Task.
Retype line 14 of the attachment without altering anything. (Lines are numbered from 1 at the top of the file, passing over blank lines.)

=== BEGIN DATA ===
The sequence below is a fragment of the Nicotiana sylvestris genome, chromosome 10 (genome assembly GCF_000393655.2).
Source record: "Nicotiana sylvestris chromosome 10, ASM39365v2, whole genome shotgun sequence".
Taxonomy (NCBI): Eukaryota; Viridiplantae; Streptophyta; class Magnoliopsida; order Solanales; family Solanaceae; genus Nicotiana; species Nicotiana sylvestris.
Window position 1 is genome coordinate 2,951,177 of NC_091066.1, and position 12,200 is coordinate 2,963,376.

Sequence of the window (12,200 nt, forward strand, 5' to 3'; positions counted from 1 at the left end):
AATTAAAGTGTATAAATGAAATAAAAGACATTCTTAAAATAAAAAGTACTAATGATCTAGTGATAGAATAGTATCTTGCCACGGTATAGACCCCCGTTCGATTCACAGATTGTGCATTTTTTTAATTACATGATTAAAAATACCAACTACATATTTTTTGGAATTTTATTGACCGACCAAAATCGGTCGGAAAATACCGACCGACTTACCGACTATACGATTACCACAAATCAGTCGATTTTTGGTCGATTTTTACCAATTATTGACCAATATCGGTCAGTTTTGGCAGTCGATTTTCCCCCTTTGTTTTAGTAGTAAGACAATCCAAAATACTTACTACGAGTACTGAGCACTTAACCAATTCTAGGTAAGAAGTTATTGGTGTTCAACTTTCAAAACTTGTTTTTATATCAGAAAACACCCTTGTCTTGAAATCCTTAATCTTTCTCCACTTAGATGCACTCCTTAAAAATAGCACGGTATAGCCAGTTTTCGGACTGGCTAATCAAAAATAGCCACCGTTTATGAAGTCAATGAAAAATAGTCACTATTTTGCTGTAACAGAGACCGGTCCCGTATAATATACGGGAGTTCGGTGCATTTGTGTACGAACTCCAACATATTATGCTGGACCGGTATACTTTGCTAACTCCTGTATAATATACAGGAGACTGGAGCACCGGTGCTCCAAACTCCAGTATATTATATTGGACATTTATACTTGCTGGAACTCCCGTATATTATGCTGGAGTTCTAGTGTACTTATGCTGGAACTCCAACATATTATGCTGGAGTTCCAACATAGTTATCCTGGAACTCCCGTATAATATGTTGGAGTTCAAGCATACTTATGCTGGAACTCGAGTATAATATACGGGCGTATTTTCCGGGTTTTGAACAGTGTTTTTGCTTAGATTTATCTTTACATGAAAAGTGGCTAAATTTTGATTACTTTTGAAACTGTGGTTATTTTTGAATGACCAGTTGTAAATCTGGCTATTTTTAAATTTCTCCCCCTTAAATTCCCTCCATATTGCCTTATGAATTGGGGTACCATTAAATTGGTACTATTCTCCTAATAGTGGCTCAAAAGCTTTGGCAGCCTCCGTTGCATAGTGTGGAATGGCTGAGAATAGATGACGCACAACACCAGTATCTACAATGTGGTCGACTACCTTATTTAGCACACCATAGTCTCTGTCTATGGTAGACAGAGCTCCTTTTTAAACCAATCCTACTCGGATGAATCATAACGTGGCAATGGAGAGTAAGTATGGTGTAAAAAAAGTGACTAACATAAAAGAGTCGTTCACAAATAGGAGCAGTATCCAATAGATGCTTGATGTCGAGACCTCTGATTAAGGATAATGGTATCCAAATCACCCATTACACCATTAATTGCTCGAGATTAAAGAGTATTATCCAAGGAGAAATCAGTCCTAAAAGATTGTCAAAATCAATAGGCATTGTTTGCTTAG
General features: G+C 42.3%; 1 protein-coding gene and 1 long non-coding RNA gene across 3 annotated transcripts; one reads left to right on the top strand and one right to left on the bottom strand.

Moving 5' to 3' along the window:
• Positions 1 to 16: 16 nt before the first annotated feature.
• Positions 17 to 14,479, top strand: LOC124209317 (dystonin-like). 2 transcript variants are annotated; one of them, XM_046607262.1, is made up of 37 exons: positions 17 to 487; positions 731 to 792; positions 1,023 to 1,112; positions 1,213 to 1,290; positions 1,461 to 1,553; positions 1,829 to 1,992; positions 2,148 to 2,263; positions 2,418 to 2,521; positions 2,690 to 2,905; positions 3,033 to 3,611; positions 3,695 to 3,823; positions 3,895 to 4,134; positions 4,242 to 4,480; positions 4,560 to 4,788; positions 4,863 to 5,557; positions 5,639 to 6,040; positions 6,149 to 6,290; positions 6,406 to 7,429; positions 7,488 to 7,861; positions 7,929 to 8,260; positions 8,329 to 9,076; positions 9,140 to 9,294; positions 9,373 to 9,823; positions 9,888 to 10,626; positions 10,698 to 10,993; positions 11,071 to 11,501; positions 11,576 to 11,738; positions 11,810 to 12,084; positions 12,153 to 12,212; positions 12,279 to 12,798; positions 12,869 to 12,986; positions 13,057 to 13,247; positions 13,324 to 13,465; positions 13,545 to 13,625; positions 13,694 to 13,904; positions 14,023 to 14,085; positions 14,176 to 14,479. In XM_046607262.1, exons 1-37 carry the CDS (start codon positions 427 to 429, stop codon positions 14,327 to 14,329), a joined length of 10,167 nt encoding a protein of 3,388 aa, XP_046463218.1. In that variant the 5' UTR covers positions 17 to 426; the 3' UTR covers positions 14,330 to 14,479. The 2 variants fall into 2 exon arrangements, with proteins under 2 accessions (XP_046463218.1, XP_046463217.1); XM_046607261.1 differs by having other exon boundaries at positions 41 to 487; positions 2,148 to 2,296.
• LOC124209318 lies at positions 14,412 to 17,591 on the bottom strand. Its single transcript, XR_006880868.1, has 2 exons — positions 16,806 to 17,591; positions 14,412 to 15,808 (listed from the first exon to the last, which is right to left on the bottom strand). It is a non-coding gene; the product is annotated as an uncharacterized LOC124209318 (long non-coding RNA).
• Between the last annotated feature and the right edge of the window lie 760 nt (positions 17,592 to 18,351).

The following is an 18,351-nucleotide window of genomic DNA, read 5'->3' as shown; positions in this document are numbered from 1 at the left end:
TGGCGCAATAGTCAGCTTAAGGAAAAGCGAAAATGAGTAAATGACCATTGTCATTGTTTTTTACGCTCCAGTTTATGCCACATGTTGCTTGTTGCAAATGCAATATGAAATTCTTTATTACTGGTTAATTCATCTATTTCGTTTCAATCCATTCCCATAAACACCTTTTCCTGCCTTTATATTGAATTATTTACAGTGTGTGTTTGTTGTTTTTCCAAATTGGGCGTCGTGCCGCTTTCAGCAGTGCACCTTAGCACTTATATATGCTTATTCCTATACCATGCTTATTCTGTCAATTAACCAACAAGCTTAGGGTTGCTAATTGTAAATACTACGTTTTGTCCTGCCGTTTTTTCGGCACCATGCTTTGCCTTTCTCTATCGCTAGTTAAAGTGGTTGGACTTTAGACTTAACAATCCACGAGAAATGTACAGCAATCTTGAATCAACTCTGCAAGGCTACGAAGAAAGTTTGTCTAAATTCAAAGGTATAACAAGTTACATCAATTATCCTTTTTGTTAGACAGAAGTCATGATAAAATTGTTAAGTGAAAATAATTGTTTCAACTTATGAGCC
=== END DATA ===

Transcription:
TGGCGCAATAGTCAGCTTAAGGAAAAGCGAAAATGAGTAAATGACCATTGTCATTGTTTTTTACGCTCCAGTTTATGCCACATGTTGCTTGTTGCAAATGCAATATGAAATTCTTTATTACTGGTTAATTCATCTATTTCGTTTCAATCCATTCCCATAAACACCTTTTCCTGCCTTTATATTGAATTATTTACAGTGTGTGTTTGTTGTTTTTCCAAATTGGGCGTCGTGCCGCTTTCAGCAGTGCACCTTAGCACTTATATATGCTTATTCCTATACCATGCTTATTCTGTCAATTAACCAACAAGCTTAGGGTTGCTAATTGTAAATACTACGTTTTGTCCTGCCGTTTTTTCGGCACCATGCTTTGCCTTTCTCTATCGCTAGTTAAAGTGGTTGGACTTTAGACTTAACAATCCACGAGAAATGTACAGCAATCTTGAATCAACTCTGCAAGGCTACGAAGAAAGTTTGTCTAAATTCAAAGGTATAACAAGTTACATCAATTATCCTTTTTGTTAGACAGAAGTCATGATAAAATTGTTAAGTGAAAATAATTGTTTCAACTTATGAGCC